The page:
Introduction to Shakespeare
Description and Events
The Nauset Drama Department is comprised of the set of theatre classes at NRHS and the Nauset Drama Club - the Nauset Players. Two major plays are acted, stage-managed, and crewed by members of the Nauset Players each year; a straight play is done in the fall, and a musical in the spring. Additionally, the Honors Acting Class stages a 40-minute production mid-winter for a Festival Competition. In classes, a play is performed at the end of the year in the Acting 1 class, and the Production class writes and performs 2 children’s plays each year.
The Nauset Players had a hit last fall with their production of William Shakespeare’s Twelfth Night.. Fantastic acting coupled with a beautiful set and a well-loved plot made the show one of Nauset's best.
Within a week of the closing of the Drama Club's fall production, the Honors Acting Troupe began busily rehearsing for a fundraising performance, “It’s A Wonderful Life” as a Radio Play. The show, though challenging for the actors, was successful, helping to fund the Troupe's trip to New York City this spring.
The Honors Acting Troupe's perfected their performance of Anon(ymous) for the Festival Competition, which they rehearsed from January until the Theatre Guild Festival on March 3rd.
The Drama Club's performed The Wizard of Oz for their spring musical. It was a lot of fun and a real crowd pleaser! The performance in May, ended the successful and exciting year for the Nauset Players.
Acting I is the class for anyone who wishes to get involved in acting at Nauset, whether it be their first experience on the stage or they are a weathered veteran. Actors in this class use the first quarter of the year to study scenes, through which they explore beats, motivation, and blocking. The next goal of the year is the performance of a student-selected monologue. Next, students study the aspects of the audition, including improvisation. The class is then expected to piece together all their acquired knowledge from the first three terms into a one-act play that serves as a major grade for the year. Students are graded each quarter on the performances of their scenes and monologues. Before the final grading of each selection, students engage in peer critiques, a sort of dress rehearsal for teacher evaluation. In these critiques, students both describe positive pieces of each other's work, and specify aspects that could be improved.
This class, entered into by audition only, is devoted to a more advanced study of acting through preparation to enter the Massachusetts Educational Theatre Guild Festival Competition. At the start of the year, students choose a play to edit to the necessary 40-minute length. Students then audition for their play with a self-written monologue and a cold reading from the play itself. Once the competition play is cast, both class time and after school time is dedicated to rehearsal for the competition, which takes place in early March. During this time, students take part in various character development, projection, and over-exaggeration exercises to help them strengthen their roles. Once the competition play is performed at Festival, the students move on to their children's play, a short, light-hearted piece that they perform for elementary school students at the end of the year.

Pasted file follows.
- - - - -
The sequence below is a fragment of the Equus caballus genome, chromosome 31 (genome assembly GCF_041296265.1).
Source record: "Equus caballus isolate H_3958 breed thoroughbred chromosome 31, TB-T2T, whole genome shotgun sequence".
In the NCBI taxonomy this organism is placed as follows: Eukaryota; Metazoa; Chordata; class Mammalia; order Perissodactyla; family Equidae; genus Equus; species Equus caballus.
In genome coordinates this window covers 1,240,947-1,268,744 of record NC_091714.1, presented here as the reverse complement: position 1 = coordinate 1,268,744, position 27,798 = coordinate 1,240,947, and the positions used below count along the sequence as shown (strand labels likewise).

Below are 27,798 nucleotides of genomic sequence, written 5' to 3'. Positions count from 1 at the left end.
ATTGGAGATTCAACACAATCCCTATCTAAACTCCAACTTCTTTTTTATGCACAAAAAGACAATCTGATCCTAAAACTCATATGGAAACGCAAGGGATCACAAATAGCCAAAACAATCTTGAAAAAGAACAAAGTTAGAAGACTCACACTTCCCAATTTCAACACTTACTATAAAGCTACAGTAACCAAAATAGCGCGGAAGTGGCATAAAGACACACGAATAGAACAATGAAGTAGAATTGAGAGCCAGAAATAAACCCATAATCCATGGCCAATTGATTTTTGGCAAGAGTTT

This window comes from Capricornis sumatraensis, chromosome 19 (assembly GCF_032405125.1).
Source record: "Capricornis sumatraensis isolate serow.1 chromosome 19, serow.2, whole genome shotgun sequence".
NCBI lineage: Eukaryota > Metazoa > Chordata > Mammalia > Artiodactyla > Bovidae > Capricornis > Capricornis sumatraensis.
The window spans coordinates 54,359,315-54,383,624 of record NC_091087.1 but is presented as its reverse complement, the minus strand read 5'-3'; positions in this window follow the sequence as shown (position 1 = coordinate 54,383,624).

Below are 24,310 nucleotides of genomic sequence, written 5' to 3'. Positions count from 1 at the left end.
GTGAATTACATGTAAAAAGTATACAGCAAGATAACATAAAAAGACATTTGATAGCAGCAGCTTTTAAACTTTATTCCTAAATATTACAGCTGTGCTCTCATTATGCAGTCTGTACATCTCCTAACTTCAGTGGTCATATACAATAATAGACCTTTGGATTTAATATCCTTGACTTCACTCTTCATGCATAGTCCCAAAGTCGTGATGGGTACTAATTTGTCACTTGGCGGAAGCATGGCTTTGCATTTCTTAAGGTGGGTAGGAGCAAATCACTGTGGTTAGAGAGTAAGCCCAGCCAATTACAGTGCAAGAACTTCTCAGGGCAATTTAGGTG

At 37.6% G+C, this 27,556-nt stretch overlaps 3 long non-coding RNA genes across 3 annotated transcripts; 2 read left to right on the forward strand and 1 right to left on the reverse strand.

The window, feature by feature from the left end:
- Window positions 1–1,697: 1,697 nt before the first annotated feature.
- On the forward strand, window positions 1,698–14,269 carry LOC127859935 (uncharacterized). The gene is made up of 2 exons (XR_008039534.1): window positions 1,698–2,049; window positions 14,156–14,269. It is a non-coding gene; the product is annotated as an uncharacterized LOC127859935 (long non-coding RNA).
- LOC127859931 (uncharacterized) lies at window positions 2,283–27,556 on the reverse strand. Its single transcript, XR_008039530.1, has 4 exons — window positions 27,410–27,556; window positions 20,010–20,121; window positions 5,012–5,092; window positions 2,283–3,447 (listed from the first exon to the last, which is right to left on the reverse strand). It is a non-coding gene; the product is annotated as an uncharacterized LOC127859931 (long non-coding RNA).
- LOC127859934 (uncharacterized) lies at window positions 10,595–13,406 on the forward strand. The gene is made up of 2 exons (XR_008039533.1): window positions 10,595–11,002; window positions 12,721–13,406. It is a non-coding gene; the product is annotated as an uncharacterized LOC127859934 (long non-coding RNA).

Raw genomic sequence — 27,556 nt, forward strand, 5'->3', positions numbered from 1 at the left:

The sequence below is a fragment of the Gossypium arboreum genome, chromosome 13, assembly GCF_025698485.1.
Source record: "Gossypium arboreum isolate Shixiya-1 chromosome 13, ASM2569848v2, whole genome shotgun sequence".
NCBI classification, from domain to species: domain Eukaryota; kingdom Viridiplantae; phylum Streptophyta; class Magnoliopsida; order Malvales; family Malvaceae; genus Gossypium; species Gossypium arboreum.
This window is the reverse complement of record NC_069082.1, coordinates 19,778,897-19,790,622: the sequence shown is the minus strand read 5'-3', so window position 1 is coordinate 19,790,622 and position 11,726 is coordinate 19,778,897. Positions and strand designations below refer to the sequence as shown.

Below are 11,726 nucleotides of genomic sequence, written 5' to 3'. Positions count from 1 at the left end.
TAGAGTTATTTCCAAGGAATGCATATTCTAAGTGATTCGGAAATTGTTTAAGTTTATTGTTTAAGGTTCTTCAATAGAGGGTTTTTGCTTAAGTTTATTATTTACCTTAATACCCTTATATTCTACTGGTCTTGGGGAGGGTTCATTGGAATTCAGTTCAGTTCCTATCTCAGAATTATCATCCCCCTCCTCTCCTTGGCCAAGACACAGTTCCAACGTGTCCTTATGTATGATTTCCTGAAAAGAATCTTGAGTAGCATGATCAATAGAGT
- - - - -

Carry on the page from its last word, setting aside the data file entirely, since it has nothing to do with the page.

Shakespeare is an English class for seniors - or an Honors English class. For underclassmen it is a more advanced acting class than Acting I, devoted specifically to the study of Shakespeare's plays through acting and writing. Students study a set of works during the year that encompass a whole range of Shakespeare's work. For each play, students perform either a monologue or a scene for their grade. Through these plays, students study Shakespearean language, character development, and movement. For seniors, each play has written essays that accompany them as well as character and language analysis.
The Production class is a class where students learn every aspect of play production: from writing a play to building the sets to performing in them. Each semester the class writes a children’s play - 1st semester a play for K - 3 and 2nd semester a play for 4 & 5. Once the play is written, the cast gets busy rehearsing and building the set, making costumes, designing lights and sound and then putting it all together. At the end of the term, the Elementary schools from the Nauset Region come to see the show. It’s a lot of fun for the little kids to come to the high school and the high schoolers have a fun time putting on the show!